6. Fees

In recent years, the SEC has increasingly focused on fees and expenses charged by U.S. private equity fund managers.  As a result, U.S. fund managers are responding with greater disclosure and transparency around fees and expenses in fund documents.  For example, U.S. managers will often expand the list of partnership expenses in their fund documents from previous vintages to be far more comprehensive.  This is an area of particular scrutiny with larger fund managers that have multiple product lines and are therefore exposed to greater risk in allocating expenses amongst multiple funds.  In contrast, European regulators have not yet focused on this issue to the same extent, which in turn has led to much ‘leaner’ descriptions of fees and expenses charged in European fund documents.

7. Structures

In both the U.S. and Europe, the key takeaway is to ensure that the fund manager is using a tax efficient entity that maintains the limited liability of LPs.  U.S. private equity funds are typically structured as Delaware limited partnerships or Cayman Islands exempt limited partnerships.  To accommodate the tax structuring needs of LPs, many funds will contain parallel vehicles for UBTI, ECI and CAI sensitive LPs.  In contrast, there is much greater variety found across European structures, given the array of legal and regulatory systems throughout Europe.  European private equity funds will often be domiciled in Luxembourg, the UK or the Channel Islands.  More regional funds may use a local structure, for example a French or Scandinavian fund may use the limited partnership regimes in its own country.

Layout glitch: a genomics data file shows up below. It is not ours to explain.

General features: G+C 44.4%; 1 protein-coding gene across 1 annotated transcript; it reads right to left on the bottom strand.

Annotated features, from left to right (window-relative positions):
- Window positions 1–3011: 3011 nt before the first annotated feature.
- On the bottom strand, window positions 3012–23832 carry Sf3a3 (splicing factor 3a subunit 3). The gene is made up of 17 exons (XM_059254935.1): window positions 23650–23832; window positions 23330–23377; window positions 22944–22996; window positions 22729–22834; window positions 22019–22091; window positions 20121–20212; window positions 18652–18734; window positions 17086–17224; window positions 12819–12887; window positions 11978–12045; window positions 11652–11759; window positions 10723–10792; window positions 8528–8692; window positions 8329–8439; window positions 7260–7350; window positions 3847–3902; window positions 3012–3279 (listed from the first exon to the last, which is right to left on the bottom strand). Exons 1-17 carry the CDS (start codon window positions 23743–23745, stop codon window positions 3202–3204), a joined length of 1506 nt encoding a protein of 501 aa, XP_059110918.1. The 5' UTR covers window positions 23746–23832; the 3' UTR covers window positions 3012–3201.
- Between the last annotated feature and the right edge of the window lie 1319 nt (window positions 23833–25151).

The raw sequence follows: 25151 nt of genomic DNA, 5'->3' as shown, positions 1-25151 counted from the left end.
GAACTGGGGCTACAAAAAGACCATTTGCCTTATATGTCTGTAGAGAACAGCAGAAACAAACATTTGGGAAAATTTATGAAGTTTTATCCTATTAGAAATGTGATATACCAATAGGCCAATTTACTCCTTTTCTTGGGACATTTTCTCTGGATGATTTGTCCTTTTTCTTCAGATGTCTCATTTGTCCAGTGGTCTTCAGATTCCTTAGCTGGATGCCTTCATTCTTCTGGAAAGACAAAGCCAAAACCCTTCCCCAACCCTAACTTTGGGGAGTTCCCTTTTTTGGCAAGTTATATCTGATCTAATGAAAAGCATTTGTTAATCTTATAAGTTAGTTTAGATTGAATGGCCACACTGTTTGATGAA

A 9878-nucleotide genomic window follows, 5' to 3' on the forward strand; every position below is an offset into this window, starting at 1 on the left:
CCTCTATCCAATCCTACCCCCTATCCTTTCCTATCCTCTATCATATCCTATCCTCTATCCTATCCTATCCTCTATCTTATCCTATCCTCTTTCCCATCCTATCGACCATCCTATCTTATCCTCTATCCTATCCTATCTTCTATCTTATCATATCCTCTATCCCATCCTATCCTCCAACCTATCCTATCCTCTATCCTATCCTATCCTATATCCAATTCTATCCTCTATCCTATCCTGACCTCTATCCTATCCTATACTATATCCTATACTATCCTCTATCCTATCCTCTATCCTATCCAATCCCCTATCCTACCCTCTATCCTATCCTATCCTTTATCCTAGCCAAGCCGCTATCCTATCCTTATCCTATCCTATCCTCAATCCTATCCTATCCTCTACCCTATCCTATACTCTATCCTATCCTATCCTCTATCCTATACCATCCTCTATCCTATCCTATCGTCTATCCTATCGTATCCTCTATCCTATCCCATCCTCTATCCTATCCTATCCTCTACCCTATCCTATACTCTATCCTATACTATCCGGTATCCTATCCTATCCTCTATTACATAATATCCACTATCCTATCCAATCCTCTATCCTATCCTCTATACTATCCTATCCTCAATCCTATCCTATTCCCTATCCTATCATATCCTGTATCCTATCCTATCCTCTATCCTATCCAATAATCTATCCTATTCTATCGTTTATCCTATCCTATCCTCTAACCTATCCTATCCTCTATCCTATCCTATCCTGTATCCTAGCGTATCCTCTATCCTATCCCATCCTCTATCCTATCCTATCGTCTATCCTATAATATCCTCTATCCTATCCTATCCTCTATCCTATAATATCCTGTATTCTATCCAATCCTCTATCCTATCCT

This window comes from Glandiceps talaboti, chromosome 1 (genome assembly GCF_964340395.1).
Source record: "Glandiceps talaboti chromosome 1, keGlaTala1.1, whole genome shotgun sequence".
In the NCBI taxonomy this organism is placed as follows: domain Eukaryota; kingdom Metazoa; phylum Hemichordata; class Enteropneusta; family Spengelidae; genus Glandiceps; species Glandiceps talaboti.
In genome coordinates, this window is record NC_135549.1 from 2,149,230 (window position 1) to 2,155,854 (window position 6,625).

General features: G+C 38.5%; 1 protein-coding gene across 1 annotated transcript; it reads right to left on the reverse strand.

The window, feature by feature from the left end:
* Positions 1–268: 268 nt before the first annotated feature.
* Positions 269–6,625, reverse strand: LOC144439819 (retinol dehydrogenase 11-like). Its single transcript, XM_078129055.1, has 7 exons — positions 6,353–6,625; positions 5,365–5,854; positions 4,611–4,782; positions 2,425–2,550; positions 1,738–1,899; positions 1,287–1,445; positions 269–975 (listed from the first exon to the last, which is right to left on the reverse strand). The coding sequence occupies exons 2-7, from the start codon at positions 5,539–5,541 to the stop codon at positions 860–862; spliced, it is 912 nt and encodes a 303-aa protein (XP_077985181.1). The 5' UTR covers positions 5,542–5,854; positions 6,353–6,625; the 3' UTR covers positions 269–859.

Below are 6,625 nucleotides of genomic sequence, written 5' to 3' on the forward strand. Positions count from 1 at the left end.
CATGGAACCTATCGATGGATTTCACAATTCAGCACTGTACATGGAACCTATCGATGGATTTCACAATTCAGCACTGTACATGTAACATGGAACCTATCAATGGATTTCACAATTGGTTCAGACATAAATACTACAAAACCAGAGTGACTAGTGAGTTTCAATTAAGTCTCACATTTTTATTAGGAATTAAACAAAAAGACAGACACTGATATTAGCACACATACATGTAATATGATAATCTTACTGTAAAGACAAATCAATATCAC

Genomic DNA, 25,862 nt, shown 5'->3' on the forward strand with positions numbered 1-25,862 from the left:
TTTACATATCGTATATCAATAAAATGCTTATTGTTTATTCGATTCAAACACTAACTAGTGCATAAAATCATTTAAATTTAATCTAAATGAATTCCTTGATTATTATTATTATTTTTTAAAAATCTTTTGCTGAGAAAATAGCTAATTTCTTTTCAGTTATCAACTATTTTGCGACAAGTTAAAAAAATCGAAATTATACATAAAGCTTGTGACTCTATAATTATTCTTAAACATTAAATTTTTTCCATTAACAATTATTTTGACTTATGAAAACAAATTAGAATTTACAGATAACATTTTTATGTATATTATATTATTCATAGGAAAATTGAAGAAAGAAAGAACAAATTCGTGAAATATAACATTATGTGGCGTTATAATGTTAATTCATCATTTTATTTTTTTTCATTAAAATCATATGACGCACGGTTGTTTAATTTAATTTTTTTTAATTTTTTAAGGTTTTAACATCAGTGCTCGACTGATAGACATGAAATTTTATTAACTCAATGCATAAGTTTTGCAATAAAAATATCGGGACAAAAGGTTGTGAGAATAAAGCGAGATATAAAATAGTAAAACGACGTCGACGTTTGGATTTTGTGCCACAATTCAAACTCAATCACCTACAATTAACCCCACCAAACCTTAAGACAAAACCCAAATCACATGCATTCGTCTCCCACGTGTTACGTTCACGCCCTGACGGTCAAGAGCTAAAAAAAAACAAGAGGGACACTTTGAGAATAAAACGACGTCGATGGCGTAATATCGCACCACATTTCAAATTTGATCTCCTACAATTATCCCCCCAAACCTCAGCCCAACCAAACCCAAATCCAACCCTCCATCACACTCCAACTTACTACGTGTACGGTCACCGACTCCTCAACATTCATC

8. What to expect in the year ahead

It is no surprise that terms have been very GP friendly for fund managers on both sides of the Atlantic given the buoyant fundraising market of recent times.  This past year we have seen fund sizes increase, in particular for larger and more established managers, and a consolidation of GP relationships by a number of LPs.  We expect that fund sizes will continue to creep up over the year ahead and in any case until there is a correction in the market.  In negotiating with private equity fund managers in this tricky and uncertain market, it is key for LPs to be aware of the key market differences in the U.S. and Europe to ensure that they are negotiating on the most important points in respect of which they can gain meaningful traction.